Understanding Throttling and Debouncing in JavaScript πŸš€

Both Debouncing and Throttling πŸ›  are widely used techniques for optimizing code and its performance πŸš€ which gets executed repeatedly in a certain period of time.

Let's have a quick look at what these terms mean in general

Throttling: πŸ“Ÿ

  • Throttling a function is nothing but delaying its function call for a certain amount of time (let's say for instance of 5 seconds)

  • For example: If a user clicks a button, a specific function is triggered to fetch data from API and give it back or to do some specific action. If the user continuously clicks that button, then it will be difficult to hit the API continuously or perform a specific task on every click which will surely affect the Web Application's Performance.

Throttling Implementation:


Debouncing: 🧭

  • Debouncing is very stubborn. It will ignore all our function calls until the calls have stopped for a specific period of time. Only then, it will call the main function.

  • For example, If we specify the time as two seconds, and the debounced function is called 10 times with an interval of one second between each call, then the function will not call the main function until two seconds after the last call.

Debouncing Implementation:


Let's have a look at some real-time scenarios:

  • Throttling Scenario: Let's assume we are playing games, always the user will press a button to shoot or punch multiple times much more than it is necessary due to intense playing or excitement. The user will punch 10 times in 5 seconds, but in-game it can punch only once in a second. In this scenario, it makes sense to throttle the Punch button which will ignore the extra clicks by the user to avoid any lags.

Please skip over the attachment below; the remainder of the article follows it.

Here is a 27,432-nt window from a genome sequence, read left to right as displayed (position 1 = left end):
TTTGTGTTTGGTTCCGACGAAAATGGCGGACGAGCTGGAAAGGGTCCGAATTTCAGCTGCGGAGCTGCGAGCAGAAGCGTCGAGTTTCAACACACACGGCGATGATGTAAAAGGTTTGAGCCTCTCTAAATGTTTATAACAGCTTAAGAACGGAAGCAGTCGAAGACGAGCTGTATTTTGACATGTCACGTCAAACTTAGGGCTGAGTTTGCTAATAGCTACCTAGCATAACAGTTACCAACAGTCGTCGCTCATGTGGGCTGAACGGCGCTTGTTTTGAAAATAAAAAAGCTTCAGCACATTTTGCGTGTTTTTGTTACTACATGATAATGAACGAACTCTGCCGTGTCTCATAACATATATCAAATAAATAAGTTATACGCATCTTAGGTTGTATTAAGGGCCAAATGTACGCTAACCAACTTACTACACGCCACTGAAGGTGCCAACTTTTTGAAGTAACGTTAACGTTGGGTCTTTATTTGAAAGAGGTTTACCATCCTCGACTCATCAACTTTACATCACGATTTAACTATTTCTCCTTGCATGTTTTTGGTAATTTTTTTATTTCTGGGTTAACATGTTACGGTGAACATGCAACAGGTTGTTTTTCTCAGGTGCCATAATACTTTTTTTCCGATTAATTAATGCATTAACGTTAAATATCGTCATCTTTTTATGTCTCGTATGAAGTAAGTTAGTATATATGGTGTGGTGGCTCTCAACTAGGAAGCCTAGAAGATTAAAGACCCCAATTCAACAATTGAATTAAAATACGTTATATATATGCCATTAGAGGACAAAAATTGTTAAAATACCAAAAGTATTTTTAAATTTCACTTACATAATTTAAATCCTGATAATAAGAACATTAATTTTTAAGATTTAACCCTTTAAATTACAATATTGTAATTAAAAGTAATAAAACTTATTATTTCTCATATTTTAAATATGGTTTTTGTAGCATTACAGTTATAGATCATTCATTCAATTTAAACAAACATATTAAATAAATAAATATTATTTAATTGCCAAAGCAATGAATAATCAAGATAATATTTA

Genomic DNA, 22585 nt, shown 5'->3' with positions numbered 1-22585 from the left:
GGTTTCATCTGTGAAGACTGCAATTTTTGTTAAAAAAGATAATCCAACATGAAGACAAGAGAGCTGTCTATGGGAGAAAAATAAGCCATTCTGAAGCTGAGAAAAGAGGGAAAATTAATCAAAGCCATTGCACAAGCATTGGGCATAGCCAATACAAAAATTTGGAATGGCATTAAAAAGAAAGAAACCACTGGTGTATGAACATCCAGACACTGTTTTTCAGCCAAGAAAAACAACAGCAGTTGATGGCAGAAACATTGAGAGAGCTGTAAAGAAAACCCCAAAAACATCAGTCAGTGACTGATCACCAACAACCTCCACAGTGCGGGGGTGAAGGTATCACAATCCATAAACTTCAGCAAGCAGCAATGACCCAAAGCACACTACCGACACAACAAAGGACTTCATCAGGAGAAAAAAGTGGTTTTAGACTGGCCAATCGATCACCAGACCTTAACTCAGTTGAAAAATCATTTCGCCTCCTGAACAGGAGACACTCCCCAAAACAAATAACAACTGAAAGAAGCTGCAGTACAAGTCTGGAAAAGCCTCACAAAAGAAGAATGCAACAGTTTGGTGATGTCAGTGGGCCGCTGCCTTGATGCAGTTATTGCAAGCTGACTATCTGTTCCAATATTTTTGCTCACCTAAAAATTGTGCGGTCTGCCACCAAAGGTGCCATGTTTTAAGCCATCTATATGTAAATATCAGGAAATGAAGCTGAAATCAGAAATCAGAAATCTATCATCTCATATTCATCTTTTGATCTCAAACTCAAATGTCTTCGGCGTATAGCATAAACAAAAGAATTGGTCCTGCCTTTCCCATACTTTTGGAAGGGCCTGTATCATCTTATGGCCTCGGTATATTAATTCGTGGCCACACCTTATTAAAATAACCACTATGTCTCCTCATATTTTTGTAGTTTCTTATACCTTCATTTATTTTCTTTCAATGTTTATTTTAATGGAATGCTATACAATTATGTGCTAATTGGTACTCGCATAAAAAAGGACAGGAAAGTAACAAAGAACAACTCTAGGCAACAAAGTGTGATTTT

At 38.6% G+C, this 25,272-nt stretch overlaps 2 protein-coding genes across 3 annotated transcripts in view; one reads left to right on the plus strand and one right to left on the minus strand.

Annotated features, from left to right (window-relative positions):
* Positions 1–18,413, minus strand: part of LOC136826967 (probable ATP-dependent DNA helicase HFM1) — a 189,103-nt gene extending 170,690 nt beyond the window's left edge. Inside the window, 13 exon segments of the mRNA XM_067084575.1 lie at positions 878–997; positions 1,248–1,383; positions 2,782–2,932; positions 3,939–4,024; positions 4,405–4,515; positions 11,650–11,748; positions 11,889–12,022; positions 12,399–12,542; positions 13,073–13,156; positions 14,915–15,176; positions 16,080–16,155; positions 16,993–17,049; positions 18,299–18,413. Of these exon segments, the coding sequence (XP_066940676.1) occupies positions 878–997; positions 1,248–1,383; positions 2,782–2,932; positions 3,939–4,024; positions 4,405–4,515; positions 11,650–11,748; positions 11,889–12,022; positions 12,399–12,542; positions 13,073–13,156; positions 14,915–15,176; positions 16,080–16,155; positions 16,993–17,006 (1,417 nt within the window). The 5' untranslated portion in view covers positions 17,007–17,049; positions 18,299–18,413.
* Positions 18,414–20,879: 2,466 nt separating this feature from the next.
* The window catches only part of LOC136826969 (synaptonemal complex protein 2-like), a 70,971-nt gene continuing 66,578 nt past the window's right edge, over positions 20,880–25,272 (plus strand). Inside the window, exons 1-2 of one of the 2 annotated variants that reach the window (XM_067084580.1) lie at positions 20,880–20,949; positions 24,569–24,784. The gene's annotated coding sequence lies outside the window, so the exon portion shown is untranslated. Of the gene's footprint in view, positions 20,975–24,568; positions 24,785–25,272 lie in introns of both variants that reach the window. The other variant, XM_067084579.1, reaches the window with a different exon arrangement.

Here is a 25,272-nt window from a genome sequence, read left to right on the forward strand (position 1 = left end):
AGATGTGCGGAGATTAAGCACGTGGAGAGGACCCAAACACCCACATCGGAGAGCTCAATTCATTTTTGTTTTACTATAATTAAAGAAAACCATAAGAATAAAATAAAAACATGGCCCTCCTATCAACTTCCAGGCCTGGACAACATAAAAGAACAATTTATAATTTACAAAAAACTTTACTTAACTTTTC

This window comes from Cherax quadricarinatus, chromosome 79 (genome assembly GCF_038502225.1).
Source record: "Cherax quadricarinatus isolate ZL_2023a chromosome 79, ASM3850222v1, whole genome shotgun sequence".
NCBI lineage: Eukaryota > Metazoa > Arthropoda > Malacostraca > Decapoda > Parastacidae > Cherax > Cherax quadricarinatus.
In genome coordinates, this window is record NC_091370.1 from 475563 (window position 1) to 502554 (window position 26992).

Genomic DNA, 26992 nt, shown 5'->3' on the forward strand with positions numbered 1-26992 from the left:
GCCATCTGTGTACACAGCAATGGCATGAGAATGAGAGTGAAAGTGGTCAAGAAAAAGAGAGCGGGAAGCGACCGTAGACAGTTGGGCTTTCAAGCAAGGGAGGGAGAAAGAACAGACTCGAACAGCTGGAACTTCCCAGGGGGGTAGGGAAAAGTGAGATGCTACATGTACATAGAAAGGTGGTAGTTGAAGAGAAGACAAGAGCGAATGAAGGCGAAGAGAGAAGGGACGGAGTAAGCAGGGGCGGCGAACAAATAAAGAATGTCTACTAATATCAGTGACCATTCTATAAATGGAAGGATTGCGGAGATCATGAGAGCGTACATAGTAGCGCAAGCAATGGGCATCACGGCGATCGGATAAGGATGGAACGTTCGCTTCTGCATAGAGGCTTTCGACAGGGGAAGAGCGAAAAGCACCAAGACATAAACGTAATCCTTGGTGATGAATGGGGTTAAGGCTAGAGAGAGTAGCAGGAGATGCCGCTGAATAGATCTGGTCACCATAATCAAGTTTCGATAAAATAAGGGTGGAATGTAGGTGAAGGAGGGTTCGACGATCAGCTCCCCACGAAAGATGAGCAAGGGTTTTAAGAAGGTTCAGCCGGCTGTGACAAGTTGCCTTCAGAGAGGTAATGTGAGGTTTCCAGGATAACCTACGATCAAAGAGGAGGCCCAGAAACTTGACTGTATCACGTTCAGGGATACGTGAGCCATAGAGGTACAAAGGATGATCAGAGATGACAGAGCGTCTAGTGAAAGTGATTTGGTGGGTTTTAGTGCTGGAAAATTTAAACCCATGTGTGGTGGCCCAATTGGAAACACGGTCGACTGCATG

• Debouncing Scenario: When we are searching for some products on E-commerce websites or some location on Google Maps, the search bar often offers dropdowns that provide auto-complete options based on our input. Those lists are mostly fetched from the backend via API. Let's say that we are searching for a place in Google Maps. Without debouncing, the API calls will be made for every letter we type, no matter if we type slowly or fast. So, debouncing this function will not call the main function until a specific interval meets, which will avoid unnecessary API calls.

General use-cases: πŸ—ž

  • Throttling a button click so we can’t spam clickThrottling an API call.
  • Throttling a mouse move/touch move event handler.
  • Debouncing a scroll event handler.
  • Debouncing a save function in an autosave feature.


Final Notes: πŸ”–

  • Both Throttling and Debouncing can be very useful mostly in the front-end where users can perform actions at a rate that we cannot control.
  • It can be useful for API servers that can prevent the application from being overloaded.
  • Understanding its usage and using it effectively will significantly improve our Web Application's performance.


Connect with me: 🀝

  • If you like this article and understood the concept well or if you find any corrections to be done on this article let me know.
  • Let's connect on Twitter @EngineeringUX and LinkedIn.
  • I mostly tweet about Web, UI Engineering, JavaScript, and some random thoughts.
  • Let's learn and grow together. Cheers!
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